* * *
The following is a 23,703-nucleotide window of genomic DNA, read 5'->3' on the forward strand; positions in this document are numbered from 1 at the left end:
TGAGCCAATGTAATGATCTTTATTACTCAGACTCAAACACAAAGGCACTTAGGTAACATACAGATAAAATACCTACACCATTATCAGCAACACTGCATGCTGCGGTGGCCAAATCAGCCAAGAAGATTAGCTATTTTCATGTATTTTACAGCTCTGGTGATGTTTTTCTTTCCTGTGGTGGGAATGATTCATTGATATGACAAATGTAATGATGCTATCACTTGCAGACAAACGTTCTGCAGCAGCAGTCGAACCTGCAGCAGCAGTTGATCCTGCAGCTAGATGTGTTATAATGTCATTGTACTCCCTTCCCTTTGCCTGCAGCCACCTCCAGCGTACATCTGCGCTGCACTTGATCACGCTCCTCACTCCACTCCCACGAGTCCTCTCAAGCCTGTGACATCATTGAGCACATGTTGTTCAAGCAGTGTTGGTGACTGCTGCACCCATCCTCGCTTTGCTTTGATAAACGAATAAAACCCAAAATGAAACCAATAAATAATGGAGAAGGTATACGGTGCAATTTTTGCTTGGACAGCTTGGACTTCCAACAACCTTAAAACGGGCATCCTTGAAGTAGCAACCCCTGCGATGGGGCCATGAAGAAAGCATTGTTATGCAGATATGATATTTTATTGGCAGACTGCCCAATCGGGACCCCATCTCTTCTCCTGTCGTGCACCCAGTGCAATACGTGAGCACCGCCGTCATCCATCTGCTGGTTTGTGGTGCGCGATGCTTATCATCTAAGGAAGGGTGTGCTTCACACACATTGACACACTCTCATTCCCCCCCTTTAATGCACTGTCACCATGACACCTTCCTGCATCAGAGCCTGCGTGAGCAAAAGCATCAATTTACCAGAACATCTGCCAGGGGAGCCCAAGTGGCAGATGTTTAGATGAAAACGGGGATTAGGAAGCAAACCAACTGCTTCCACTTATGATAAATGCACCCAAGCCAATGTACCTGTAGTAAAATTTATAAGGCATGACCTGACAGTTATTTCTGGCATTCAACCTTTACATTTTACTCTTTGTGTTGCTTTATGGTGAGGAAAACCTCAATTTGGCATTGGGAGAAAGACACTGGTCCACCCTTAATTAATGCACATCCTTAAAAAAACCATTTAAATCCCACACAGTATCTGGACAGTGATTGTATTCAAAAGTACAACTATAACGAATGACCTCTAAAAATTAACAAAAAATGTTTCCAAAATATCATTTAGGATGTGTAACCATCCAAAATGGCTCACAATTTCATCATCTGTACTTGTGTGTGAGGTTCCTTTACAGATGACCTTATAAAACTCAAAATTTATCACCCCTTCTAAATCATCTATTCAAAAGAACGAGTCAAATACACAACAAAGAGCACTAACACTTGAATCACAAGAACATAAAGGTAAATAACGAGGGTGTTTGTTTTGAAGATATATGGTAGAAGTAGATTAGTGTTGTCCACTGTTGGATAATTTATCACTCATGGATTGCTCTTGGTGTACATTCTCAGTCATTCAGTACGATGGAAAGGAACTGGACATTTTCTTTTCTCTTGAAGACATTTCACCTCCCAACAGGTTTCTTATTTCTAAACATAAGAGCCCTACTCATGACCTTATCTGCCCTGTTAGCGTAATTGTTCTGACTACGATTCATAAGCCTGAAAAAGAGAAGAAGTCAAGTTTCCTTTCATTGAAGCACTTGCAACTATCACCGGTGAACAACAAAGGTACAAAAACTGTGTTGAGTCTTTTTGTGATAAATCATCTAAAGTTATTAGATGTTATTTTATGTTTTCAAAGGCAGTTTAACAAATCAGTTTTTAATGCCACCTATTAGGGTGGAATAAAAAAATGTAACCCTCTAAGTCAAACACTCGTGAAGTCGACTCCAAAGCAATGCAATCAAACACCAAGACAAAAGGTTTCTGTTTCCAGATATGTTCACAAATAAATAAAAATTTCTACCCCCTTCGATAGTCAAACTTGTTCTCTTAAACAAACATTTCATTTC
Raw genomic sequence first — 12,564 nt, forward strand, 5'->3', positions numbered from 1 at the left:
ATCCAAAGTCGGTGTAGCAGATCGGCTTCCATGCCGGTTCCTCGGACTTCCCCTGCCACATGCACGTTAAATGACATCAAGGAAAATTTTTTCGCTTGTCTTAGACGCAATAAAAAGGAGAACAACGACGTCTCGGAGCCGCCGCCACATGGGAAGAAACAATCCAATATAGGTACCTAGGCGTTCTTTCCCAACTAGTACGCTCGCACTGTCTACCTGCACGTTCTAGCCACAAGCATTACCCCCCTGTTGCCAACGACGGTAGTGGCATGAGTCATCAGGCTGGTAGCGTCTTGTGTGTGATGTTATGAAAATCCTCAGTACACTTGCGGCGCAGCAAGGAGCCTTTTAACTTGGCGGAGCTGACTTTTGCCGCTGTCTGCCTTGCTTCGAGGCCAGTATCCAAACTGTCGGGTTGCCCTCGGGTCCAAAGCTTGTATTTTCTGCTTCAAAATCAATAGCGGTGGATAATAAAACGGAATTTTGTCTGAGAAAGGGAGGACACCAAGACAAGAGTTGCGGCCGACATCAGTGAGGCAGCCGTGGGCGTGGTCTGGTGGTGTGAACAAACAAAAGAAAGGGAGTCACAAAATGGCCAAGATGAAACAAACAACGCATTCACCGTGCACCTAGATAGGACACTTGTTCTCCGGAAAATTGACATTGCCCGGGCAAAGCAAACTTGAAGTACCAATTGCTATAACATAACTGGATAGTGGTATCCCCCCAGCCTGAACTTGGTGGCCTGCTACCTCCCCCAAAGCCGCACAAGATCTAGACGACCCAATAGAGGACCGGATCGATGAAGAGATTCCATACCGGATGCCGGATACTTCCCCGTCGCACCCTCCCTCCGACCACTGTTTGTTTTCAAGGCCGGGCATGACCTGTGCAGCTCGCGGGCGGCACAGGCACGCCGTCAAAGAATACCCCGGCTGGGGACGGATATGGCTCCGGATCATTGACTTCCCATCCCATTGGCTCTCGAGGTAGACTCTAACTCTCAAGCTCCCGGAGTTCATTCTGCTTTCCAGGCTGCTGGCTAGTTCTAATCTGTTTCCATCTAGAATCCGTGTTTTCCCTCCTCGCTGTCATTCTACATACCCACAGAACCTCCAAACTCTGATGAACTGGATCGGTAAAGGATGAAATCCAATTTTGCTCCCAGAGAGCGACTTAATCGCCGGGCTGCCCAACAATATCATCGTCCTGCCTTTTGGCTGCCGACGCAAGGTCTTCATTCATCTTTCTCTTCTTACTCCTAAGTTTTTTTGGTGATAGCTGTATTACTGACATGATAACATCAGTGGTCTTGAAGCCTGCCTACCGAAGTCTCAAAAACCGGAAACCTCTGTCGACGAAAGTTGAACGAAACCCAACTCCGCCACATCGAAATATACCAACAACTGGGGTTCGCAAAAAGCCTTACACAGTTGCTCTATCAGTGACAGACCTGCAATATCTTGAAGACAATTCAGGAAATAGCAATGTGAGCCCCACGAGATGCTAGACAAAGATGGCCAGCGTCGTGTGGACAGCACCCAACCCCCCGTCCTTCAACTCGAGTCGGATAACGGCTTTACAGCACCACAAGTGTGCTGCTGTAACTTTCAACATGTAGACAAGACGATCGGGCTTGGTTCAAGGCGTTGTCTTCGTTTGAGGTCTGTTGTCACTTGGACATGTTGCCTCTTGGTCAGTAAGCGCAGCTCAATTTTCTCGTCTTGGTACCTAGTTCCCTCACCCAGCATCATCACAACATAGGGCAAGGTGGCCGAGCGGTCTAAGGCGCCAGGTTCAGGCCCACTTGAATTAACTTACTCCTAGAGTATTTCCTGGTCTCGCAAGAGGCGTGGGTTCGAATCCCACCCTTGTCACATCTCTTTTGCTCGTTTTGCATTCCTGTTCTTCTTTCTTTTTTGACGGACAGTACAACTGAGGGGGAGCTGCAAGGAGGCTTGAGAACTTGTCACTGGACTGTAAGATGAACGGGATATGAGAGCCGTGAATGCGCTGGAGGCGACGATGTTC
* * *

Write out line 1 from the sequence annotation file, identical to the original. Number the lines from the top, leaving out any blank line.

The following is a 23,703-nucleotide window of genomic DNA, read 5'->3' on the forward strand; positions in this document are numbered from 1 at the left end: